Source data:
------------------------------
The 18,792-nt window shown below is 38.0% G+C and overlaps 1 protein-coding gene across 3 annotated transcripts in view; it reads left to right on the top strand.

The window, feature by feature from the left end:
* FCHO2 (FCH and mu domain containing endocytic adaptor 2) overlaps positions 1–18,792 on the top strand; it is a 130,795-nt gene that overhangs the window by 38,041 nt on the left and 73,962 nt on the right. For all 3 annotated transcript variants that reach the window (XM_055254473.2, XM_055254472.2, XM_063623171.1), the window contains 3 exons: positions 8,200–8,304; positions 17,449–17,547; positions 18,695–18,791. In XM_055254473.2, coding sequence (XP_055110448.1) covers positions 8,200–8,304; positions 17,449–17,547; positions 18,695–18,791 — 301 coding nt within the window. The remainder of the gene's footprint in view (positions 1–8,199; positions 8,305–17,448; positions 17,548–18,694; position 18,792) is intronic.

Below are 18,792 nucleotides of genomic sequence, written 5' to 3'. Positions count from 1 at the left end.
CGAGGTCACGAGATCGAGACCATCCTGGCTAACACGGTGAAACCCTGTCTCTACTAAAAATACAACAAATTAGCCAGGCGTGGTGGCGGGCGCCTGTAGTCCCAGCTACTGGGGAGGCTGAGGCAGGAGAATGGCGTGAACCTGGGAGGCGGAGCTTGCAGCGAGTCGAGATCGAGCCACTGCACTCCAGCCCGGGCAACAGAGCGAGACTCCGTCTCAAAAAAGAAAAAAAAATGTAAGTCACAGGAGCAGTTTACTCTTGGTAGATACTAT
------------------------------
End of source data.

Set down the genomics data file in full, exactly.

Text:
The 18,792-nt window shown below is 38.0% G+C and overlaps 1 protein-coding gene across 3 annotated transcripts in view; it reads left to right on the top strand.

The window, feature by feature from the left end:
* FCHO2 (FCH and mu domain containing endocytic adaptor 2) overlaps positions 1–18,792 on the top strand; it is a 130,795-nt gene that overhangs the window by 38,041 nt on the left and 73,962 nt on the right. For all 3 annotated transcript variants that reach the window (XM_055254473.2, XM_055254472.2, XM_063623171.1), the window contains 3 exons: positions 8,200–8,304; positions 17,449–17,547; positions 18,695–18,791. In XM_055254473.2, coding sequence (XP_055110448.1) covers positions 8,200–8,304; positions 17,449–17,547; positions 18,695–18,791 — 301 coding nt within the window. The remainder of the gene's footprint in view (positions 1–8,199; positions 8,305–17,448; positions 17,548–18,694; position 18,792) is intronic.

Below are 18,792 nucleotides of genomic sequence, written 5' to 3'. Positions count from 1 at the left end.
CGAGGTCACGAGATCGAGACCATCCTGGCTAACACGGTGAAACCCTGTCTCTACTAAAAATACAACAAATTAGCCAGGCGTGGTGGCGGGCGCCTGTAGTCCCAGCTACTGGGGAGGCTGAGGCAGGAGAATGGCGTGAACCTGGGAGGCGGAGCTTGCAGCGAGTCGAGATCGAGCCACTGCACTCCAGCCCGGGCAACAGAGCGAGACTCCGTCTCAAAAAAGAAAAAAAAATGTAAGTCACAGGAGCAGTTTACTCTTGGTAGATACTAT